Sometimes the simplest remedies escape us. With UK mental health charity MIND advocating (since 2007), that ecotherapy should be recognised as a “clinically-valid frontline treatment for mental health problems”, and the NICE guidelines on depression recommending “a structured group physical activity programme” and “mindfulness-based” activities, treatment for mental health problems is within reach and low-cost.
Whether we call it ecotherapy or just intuitive good sense, we can hope to see more happening in this direction as professional public awareness converge.
Ecotherapy combines contact with the natural world and ideas from brief therapy, to reduce distress, enhance wellbeing and teach techniques for personal development. Contact with the natural environment enhances physical health and mental wellbeing, connecting with nature helps us re-connect with ourselves, heals us and builds resilience.
Mankind’s relationship with the natural environment has been one of our defining characteristics throughout our history. Perhaps we did not see the natural world and the wildness of ‘out there’ as healing, nor seek solace in the forest or inspiration in the landscape, until we felt the need of an antidote to the toxicity of the industrial societies we had created. Perhaps we did not crave it until we had begun to lose it.
Nevertheless, the inexorable march away from predominantly rural-living to today’s generalised urban lifestyle has been paralleled by a detachment from the natural environment which approaches isolation. We now spend 95% of our time in constructed environments, very often with little or no visible greenery.
Contact with nature
Our species has spent many millennia in relationships with the natural environment, but have only lived in urban ones for a few hundred years. We apparently have adapted well to urban living, and we all derive benefit from our much improved standards of life today, with its modern amenities and its almost unlimited possibilities. But, though protecting ourselves from nature and the elements, and arranging ourselves in concrete jungles may be practical, and for many of us even desirable, it does not come without a cost.
While the costs are still being catalogued we clearly know that we love to get out into nature. What we are coming to know only lately is just how beneficial that contact is, and in how many ways. There is plenty of evidence to show that regular contact with the natural environment enhances both physical health and mental wellbeing. The consistent message from intuitive good-sense and the research is that contact with green space improves psychological health and mental wellbeing. It reduces stress and improves mood. It provides a restorative environment for people to relax, unwind and recharge their batteries. In walking groups and other outdoor activities connection with nature facilitates social contact and brings people together.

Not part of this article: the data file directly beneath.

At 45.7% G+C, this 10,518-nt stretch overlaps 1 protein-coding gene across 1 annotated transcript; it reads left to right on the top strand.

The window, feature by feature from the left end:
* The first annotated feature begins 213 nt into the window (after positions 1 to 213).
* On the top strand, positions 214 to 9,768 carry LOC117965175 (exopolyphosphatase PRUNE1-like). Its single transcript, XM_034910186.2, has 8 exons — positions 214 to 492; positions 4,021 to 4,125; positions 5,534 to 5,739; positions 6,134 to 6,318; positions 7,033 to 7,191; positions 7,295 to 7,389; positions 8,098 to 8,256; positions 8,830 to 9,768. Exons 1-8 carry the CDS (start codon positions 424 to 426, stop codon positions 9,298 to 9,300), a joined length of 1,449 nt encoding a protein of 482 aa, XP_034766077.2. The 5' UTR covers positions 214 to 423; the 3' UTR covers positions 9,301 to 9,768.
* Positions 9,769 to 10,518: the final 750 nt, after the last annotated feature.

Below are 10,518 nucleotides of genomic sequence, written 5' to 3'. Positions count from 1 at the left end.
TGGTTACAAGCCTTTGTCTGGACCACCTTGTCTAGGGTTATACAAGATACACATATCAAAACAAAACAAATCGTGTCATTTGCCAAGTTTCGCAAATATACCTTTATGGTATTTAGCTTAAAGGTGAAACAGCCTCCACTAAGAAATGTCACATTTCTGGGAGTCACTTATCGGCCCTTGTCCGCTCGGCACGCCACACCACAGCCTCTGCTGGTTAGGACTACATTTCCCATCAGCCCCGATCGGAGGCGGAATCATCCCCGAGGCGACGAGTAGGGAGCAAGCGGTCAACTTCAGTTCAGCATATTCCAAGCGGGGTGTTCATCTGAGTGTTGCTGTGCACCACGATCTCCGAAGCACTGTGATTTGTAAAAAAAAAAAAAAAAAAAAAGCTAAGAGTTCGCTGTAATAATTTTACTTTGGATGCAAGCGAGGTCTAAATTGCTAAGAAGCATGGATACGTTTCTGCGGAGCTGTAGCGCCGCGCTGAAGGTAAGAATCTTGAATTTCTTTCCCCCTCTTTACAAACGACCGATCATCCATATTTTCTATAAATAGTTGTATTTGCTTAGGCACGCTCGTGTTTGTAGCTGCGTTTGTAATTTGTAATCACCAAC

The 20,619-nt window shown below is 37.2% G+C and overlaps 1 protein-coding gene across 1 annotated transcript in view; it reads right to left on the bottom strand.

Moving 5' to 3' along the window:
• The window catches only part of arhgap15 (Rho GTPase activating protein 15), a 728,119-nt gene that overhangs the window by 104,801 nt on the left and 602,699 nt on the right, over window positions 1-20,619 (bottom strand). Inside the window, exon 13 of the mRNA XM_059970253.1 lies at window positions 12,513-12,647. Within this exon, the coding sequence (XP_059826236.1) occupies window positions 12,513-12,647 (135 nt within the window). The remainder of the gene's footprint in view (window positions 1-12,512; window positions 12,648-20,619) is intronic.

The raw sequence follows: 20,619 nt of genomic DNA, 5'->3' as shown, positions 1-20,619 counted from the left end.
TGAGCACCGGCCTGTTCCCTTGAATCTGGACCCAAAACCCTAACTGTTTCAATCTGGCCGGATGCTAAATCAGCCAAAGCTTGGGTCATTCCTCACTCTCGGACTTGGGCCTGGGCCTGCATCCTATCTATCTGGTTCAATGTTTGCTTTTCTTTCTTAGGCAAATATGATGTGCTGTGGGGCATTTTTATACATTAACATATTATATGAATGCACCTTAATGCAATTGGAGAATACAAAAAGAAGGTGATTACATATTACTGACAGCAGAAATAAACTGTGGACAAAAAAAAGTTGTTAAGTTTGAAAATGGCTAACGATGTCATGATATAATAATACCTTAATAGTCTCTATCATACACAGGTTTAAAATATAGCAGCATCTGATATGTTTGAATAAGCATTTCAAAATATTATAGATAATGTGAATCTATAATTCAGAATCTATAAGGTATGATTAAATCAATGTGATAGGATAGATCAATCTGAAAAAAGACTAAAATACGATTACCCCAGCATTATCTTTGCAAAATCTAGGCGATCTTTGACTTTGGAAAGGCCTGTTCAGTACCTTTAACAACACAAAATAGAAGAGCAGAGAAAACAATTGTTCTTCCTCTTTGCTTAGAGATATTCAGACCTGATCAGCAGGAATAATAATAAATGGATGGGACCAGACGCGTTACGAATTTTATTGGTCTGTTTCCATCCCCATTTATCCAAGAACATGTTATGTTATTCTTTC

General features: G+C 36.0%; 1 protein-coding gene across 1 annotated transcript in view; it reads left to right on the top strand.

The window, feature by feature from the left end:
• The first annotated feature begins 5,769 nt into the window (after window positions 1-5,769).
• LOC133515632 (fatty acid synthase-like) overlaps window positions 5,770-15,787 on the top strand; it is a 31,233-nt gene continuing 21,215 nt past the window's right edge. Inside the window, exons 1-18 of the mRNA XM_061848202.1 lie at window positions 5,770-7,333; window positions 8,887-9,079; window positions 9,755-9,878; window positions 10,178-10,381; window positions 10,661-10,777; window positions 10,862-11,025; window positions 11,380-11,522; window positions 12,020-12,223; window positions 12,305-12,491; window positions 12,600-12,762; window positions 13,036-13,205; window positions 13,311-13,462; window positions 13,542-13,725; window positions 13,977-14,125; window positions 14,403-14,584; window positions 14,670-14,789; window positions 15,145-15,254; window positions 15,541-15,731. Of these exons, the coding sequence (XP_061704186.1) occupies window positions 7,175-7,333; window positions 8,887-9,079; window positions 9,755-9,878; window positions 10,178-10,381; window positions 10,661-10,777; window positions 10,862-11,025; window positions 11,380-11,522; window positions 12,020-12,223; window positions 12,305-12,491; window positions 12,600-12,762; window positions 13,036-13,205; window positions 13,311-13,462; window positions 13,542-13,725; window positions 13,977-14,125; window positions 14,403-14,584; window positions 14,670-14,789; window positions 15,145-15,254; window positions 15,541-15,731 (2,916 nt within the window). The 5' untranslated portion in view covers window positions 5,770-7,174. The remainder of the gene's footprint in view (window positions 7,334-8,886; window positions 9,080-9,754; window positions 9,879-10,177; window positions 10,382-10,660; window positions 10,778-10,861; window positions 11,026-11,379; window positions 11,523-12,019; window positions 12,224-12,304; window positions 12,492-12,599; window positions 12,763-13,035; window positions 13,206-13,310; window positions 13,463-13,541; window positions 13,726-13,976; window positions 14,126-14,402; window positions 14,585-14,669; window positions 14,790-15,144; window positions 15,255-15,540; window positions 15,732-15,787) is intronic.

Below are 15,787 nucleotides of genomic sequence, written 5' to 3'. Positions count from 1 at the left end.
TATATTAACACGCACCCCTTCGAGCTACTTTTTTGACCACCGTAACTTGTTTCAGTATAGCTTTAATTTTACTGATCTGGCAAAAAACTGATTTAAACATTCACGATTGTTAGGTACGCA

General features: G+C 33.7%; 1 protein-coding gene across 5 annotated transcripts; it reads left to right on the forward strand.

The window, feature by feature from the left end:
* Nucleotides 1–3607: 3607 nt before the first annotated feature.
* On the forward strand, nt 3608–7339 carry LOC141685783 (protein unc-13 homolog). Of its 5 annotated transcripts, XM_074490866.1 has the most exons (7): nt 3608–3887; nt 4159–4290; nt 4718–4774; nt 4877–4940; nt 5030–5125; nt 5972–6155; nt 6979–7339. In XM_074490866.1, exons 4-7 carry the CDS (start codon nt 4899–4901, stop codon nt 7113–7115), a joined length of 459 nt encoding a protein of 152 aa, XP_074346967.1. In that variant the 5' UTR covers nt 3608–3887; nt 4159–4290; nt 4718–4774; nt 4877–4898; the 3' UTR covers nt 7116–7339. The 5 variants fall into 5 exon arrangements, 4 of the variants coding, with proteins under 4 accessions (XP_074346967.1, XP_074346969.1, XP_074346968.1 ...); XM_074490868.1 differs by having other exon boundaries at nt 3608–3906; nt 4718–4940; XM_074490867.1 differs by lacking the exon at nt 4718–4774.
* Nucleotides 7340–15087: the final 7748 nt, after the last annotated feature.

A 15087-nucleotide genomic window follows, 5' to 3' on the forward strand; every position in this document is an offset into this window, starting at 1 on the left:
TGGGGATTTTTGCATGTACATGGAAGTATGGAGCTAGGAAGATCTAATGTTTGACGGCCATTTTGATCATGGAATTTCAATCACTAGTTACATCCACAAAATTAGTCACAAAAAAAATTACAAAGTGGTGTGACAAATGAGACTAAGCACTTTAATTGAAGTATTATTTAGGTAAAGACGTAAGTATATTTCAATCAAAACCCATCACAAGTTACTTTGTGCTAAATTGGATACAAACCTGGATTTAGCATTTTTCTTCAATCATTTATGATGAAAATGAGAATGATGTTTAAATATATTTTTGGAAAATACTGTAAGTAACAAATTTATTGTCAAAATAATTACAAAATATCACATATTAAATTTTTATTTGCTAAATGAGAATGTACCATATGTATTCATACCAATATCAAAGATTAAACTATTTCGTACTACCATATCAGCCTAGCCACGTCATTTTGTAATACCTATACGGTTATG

And something deeper is going on too. Any kind of contact with the natural world seems to help, from digging the allotment to weeding waste ground in city centres and contact with animals. Informal groups are springing up everywhere with volunteers clearing the countryside, restoring canals and the like, and flashmobs descending on city wasteground to provide natural enclaves amid urban chaos.
At a more formal level, as evidence for the therapeutic benefits of spending time out of doors is mounting, there are increasingly efforts to encourage us to re-connect with nature. Ever since the term Ecopsychology was coined by cultural historian Theodore Roszak in his book The Voice of the Earth in 1992, what has become known as Ecotherapy has been growing in popularity as a way of helping people to “find inner calm, patience, new inspiration, insight, or new approaches to problems.” (Ecotherapy UK). These green approaches to therapy have been pioneered in the UK by the mental health charity MIND.
Though we are part of the natural environment that sustains us we are also separate entities in our own right. Conscious acceptance of this means that we must also accept that we possess an inner world of imagination which is different from, though connected to, the world of external reality.
Anthony Storr says that it is the disparity between the two worlds which motivates creative imagination, and that people who realise their creative potential are constantly bridging the gap between these inner and outer worlds. “They invest the external world with meaning because they embrace both”, he says.
With a therapist as facilitator and guide, Ecotherapy combines discussion with purposeful walking and exercises of the imagination in natural and inspiring settings. People find the experience enjoyable and beneficial in ways that often surprise them, and they become more resilient and are better able to weather the inevitable ups and downs of life.
When we learn and develop ways of engaging more purposefully with our lives we are able to care more for others and their surroundings. Ecotherapy creates opportunities for us to do this.
Anthony Storr, Solitude, 2018
Theodore Roszak The Voice of the Earth, New edition 2002